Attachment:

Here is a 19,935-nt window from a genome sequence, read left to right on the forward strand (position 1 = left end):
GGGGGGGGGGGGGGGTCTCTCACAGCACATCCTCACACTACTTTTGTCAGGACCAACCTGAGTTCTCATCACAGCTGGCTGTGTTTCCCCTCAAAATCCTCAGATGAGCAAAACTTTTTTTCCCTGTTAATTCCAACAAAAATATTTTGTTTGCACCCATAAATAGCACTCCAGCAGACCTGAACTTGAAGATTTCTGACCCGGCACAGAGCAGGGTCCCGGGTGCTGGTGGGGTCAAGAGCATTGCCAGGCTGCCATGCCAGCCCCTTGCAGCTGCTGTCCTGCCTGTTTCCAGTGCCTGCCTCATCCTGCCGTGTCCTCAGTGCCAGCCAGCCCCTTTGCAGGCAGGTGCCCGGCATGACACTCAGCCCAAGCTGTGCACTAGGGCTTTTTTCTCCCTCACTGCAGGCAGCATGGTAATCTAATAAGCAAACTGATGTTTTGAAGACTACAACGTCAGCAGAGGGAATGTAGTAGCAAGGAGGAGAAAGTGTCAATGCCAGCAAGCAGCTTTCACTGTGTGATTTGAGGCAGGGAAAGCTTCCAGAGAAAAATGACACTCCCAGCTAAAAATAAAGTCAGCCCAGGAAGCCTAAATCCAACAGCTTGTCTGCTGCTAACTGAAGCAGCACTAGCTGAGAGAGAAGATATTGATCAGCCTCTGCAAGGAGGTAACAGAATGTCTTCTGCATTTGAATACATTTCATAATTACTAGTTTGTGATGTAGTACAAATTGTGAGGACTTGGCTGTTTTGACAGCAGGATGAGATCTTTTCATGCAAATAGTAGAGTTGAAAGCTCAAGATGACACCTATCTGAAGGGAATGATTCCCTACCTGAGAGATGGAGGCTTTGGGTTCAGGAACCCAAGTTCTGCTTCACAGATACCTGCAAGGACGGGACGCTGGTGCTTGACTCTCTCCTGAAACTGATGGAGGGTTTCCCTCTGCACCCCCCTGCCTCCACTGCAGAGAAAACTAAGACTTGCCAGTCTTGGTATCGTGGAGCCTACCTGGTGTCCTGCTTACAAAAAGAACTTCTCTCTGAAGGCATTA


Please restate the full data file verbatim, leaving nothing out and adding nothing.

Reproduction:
Here is a 19,935-nt window from a genome sequence, read left to right on the forward strand (position 1 = left end):
GGGGGGGGGGGGGGGTCTCTCACAGCACATCCTCACACTACTTTTGTCAGGACCAACCTGAGTTCTCATCACAGCTGGCTGTGTTTCCCCTCAAAATCCTCAGATGAGCAAAACTTTTTTTCCCTGTTAATTCCAACAAAAATATTTTGTTTGCACCCATAAATAGCACTCCAGCAGACCTGAACTTGAAGATTTCTGACCCGGCACAGAGCAGGGTCCCGGGTGCTGGTGGGGTCAAGAGCATTGCCAGGCTGCCATGCCAGCCCCTTGCAGCTGCTGTCCTGCCTGTTTCCAGTGCCTGCCTCATCCTGCCGTGTCCTCAGTGCCAGCCAGCCCCTTTGCAGGCAGGTGCCCGGCATGACACTCAGCCCAAGCTGTGCACTAGGGCTTTTTTCTCCCTCACTGCAGGCAGCATGGTAATCTAATAAGCAAACTGATGTTTTGAAGACTACAACGTCAGCAGAGGGAATGTAGTAGCAAGGAGGAGAAAGTGTCAATGCCAGCAAGCAGCTTTCACTGTGTGATTTGAGGCAGGGAAAGCTTCCAGAGAAAAATGACACTCCCAGCTAAAAATAAAGTCAGCCCAGGAAGCCTAAATCCAACAGCTTGTCTGCTGCTAACTGAAGCAGCACTAGCTGAGAGAGAAGATATTGATCAGCCTCTGCAAGGAGGTAACAGAATGTCTTCTGCATTTGAATACATTTCATAATTACTAGTTTGTGATGTAGTACAAATTGTGAGGACTTGGCTGTTTTGACAGCAGGATGAGATCTTTTCATGCAAATAGTAGAGTTGAAAGCTCAAGATGACACCTATCTGAAGGGAATGATTCCCTACCTGAGAGATGGAGGCTTTGGGTTCAGGAACCCAAGTTCTGCTTCACAGATACCTGCAAGGACGGGACGCTGGTGCTTGACTCTCTCCTGAAACTGATGGAGGGTTTCCCTCTGCACCCCCCTGCCTCCACTGCAGAGAAAACTAAGACTTGCCAGTCTTGGTATCGTGGAGCCTACCTGGTGTCCTGCTTACAAAAAGAACTTCTCTCTGAAGGCATTA